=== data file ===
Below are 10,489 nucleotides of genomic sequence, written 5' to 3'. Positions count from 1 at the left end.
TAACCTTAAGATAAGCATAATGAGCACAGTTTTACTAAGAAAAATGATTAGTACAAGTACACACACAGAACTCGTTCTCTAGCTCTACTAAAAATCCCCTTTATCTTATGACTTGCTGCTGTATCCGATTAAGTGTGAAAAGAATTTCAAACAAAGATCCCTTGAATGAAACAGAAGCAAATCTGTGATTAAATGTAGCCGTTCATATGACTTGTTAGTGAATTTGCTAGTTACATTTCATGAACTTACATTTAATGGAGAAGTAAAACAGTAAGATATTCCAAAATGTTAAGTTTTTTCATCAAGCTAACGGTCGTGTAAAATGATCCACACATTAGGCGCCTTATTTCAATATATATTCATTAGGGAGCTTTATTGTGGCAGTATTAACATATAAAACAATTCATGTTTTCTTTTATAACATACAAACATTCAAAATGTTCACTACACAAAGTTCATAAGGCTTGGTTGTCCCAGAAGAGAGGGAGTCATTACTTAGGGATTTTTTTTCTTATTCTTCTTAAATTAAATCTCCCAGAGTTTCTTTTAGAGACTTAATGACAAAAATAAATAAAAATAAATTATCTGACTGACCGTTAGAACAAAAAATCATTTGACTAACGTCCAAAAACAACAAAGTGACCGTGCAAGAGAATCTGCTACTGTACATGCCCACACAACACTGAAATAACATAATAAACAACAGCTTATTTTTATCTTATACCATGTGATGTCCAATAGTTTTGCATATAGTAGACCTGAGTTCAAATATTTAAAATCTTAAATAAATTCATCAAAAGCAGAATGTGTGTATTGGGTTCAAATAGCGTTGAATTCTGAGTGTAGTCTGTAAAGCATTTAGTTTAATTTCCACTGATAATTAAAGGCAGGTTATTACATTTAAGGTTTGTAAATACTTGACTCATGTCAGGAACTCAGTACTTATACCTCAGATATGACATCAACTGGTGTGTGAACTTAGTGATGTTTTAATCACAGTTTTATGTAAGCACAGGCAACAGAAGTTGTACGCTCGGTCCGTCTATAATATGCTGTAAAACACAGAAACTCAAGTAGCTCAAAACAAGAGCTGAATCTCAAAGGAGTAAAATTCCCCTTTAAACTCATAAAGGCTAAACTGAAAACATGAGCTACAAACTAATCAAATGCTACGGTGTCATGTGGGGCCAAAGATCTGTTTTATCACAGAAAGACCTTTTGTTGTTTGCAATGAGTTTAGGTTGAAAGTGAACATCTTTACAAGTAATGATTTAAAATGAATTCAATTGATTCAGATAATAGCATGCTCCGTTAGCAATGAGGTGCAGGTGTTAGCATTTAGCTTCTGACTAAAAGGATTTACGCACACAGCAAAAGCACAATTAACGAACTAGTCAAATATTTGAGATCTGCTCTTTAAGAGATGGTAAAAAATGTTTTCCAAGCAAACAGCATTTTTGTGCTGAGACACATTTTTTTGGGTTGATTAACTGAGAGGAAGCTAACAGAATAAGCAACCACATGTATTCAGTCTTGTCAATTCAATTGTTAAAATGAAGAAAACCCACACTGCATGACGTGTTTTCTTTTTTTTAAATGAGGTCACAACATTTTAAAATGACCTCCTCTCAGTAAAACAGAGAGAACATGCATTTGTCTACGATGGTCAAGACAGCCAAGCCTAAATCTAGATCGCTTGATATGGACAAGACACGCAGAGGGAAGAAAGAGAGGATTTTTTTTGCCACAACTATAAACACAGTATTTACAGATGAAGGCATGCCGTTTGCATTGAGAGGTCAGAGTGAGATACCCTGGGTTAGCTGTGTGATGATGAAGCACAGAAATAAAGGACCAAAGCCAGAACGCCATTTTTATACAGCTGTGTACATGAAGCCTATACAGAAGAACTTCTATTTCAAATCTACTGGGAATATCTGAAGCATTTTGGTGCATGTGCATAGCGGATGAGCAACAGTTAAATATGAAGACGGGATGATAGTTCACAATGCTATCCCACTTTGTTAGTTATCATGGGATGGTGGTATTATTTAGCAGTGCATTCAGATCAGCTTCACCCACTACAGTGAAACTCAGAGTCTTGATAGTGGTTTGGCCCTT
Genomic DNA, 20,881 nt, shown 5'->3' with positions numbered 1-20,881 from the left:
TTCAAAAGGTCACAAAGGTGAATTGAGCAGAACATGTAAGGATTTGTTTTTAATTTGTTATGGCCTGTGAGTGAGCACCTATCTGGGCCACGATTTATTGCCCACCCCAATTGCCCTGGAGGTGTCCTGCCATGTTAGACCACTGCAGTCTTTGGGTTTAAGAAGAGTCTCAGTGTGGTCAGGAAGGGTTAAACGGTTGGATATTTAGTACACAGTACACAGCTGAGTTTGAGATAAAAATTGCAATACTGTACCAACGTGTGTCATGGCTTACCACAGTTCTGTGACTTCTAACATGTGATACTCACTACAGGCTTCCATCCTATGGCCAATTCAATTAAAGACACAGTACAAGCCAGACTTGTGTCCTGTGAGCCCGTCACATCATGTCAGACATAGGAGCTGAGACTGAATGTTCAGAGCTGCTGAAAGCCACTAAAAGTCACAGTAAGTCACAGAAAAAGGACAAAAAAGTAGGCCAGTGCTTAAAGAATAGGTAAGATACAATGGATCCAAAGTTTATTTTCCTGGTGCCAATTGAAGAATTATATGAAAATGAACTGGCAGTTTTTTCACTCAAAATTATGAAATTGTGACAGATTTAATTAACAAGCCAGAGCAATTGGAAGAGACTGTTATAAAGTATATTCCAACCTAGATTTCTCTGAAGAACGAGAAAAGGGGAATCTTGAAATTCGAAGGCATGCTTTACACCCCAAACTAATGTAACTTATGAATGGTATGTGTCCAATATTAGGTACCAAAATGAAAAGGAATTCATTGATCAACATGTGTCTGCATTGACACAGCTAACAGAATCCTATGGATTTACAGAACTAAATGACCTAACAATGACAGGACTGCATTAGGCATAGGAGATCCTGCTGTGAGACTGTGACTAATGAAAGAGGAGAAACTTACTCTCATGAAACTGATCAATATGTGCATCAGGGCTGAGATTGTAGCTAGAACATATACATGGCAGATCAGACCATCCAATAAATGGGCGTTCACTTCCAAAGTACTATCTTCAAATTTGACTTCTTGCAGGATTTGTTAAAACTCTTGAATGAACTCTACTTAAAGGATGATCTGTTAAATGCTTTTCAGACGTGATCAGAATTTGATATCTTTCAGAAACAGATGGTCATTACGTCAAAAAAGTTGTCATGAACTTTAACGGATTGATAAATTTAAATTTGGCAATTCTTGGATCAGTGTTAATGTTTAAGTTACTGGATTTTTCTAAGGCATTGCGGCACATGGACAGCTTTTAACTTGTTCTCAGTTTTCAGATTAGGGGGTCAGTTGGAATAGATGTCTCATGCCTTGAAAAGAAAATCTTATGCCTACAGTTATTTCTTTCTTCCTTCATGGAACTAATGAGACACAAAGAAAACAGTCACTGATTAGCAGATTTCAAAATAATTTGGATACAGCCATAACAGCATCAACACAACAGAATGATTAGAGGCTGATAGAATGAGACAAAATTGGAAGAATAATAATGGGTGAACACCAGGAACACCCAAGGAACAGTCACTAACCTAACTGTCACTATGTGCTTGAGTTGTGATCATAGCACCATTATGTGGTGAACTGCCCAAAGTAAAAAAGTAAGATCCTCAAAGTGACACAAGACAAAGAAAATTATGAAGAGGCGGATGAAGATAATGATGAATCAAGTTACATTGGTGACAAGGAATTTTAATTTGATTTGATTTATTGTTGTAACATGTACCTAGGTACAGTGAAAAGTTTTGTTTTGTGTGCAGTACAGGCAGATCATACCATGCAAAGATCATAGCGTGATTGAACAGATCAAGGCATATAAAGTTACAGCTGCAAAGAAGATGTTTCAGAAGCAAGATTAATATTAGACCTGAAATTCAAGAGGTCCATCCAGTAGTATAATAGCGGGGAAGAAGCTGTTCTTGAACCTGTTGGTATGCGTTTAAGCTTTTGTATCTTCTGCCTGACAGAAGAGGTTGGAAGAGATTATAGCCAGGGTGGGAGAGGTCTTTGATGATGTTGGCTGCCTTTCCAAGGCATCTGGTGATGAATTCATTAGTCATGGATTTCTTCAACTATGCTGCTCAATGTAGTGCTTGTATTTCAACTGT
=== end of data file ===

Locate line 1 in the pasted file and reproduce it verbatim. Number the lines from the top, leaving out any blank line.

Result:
Below are 10,489 nucleotides of genomic sequence, written 5' to 3'. Positions count from 1 at the left end.